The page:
K5 multiple exposure modes
I'm just learning about this, but allow me to explain using Pg. 13 of "Photo Impressionism and the Subjective Image". This was written with film cameras in mind, but I think you'll see how it applies to how your K-5 can work.
There are two basic types of multiple exposure:
1) Repeated exposures of the same subject matter, with each exposure slightly out of register with all the others. This type tends to produce a highly impressionistic effect.
2) Repeated exposures that combine different subject matter. This type often results in an image that is highly non-represational or abstract. Since the subject matter varies from one exposure to the next, or from several exposures to several more, registration is rarely a consideration.
(Now on to exposure...)
If you have a camera that allows you to make multiple exposures on a single frame of film, you can achieve effective exposure in either of two ways. Let's assume that the film in your camera has a film speed of ISO 100.
1) You can rerate the film speed, increasing it by the number of images you want to make. For example, if you want to make 8 or 9 images on a single frame you will change the film speed setting to ISO 800. (since there is no 900 setting on your camera, for nine exposures you should also set the camera at 800. This will have minimal effect on the result).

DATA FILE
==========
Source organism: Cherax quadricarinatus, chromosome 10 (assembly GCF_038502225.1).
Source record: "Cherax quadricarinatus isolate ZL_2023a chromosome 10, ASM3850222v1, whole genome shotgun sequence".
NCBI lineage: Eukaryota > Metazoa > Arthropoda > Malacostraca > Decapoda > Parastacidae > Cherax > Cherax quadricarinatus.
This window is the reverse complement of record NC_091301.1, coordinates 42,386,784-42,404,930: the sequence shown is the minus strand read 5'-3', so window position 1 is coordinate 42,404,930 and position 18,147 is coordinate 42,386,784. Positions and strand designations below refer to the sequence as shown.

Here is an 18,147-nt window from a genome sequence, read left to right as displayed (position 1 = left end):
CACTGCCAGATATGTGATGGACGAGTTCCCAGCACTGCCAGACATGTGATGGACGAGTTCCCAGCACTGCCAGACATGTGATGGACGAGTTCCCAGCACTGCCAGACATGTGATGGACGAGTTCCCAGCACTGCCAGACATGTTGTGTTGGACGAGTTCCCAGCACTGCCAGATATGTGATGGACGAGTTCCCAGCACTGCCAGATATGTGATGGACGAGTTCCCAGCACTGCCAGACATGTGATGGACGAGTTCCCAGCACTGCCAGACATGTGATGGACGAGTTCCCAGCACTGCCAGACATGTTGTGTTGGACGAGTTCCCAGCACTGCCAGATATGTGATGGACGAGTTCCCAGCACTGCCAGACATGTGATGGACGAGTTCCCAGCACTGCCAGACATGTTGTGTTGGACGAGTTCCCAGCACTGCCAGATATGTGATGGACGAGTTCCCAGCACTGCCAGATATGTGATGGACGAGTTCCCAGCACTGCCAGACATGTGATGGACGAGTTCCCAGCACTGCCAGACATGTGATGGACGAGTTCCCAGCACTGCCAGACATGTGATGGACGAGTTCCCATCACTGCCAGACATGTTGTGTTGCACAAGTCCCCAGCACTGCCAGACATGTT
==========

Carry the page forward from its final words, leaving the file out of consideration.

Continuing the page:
[note: this is a film technique only. It will not work on a DSLR which would just recalibrate exposure for your new ISO]
2) Or, you can take the square root of 9, which is three, and use the function button to dial "minus three", underexposing the same amount as when you increase the film speed. This is the easier method with my cameras, and consequently the one I use. For 16 images on a single frame I dial "minus four" but sometimes I make two or three extra images if I think that reciprocity failure - the tendency of films to underexpose a little at very long or very fast shutter speeds - may be a problem.
You'll notice that 2nd option will work on the K-5. Keep in mind that when he says 8 exposures, he is not necessarily talking about 8 different subject matters. You can choose to have in registration as much as you want. The book shows one gorgeous example of a field of flowers where (for a 9 exposure multiple) he placed the camera on a tripod, and without moving it, made 4 exposures. Then he loosened the tripod head and made 5 more exposures (of the same subject) while rotating the camera slightly. The effect is as if the wind came up and moved things during a long exposure.